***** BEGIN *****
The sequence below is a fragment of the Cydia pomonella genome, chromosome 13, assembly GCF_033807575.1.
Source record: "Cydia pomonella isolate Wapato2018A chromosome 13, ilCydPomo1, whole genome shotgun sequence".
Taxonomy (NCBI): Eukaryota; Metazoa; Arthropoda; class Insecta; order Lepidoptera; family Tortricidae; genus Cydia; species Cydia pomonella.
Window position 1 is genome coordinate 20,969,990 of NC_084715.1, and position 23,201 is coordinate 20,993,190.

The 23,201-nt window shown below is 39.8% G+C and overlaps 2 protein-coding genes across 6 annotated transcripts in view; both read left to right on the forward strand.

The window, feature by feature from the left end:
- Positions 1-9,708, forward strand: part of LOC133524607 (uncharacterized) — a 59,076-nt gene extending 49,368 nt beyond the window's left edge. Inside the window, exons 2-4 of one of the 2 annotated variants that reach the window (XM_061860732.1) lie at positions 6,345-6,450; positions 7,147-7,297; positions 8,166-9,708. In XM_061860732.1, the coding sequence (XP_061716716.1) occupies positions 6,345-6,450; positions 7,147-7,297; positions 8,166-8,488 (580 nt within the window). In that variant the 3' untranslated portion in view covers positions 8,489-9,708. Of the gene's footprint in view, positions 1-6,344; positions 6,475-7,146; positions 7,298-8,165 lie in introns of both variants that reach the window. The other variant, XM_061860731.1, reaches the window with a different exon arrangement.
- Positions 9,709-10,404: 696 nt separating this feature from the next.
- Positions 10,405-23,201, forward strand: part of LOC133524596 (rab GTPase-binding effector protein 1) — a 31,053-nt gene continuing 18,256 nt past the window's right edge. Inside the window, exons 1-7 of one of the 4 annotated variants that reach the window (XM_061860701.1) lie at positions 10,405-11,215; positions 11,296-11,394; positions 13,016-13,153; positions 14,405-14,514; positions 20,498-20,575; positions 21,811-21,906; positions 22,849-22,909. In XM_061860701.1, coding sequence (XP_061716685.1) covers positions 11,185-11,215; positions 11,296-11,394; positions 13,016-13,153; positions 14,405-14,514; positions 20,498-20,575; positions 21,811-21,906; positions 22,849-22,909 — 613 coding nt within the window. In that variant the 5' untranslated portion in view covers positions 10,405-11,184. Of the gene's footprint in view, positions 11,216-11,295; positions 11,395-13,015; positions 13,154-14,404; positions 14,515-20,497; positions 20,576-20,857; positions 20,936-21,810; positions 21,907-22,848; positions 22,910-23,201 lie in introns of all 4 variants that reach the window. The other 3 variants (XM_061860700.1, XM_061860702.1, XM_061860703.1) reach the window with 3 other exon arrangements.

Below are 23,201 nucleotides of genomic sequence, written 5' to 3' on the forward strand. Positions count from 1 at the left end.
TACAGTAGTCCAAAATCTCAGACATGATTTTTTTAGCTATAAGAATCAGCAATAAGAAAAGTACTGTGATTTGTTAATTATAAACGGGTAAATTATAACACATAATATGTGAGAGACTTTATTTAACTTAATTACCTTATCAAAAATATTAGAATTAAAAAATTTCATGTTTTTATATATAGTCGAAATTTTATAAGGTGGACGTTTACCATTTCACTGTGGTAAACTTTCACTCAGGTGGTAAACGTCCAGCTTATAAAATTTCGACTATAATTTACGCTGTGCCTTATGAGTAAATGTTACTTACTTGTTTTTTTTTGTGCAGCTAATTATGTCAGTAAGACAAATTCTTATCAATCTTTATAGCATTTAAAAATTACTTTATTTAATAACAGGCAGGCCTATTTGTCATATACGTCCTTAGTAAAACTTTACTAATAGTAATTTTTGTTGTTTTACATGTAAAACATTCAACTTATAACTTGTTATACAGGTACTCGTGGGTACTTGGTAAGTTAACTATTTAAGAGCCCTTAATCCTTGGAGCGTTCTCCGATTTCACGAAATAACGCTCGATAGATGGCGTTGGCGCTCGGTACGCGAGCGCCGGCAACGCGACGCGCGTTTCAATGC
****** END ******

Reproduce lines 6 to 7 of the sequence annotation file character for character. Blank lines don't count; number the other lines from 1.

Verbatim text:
The window, feature by feature from the left end:
- Positions 1-9,708, forward strand: part of LOC133524607 (uncharacterized) — a 59,076-nt gene extending 49,368 nt beyond the window's left edge. Inside the window, exons 2-4 of one of the 2 annotated variants that reach the window (XM_061860732.1) lie at positions 6,345-6,450; positions 7,147-7,297; positions 8,166-9,708. In XM_061860732.1, the coding sequence (XP_061716716.1) occupies positions 6,345-6,450; positions 7,147-7,297; positions 8,166-8,488 (580 nt within the window). In that variant the 3' untranslated portion in view covers positions 8,489-9,708. Of the gene's footprint in view, positions 1-6,344; positions 6,475-7,146; positions 7,298-8,165 lie in introns of both variants that reach the window. The other variant, XM_061860731.1, reaches the window with a different exon arrangement.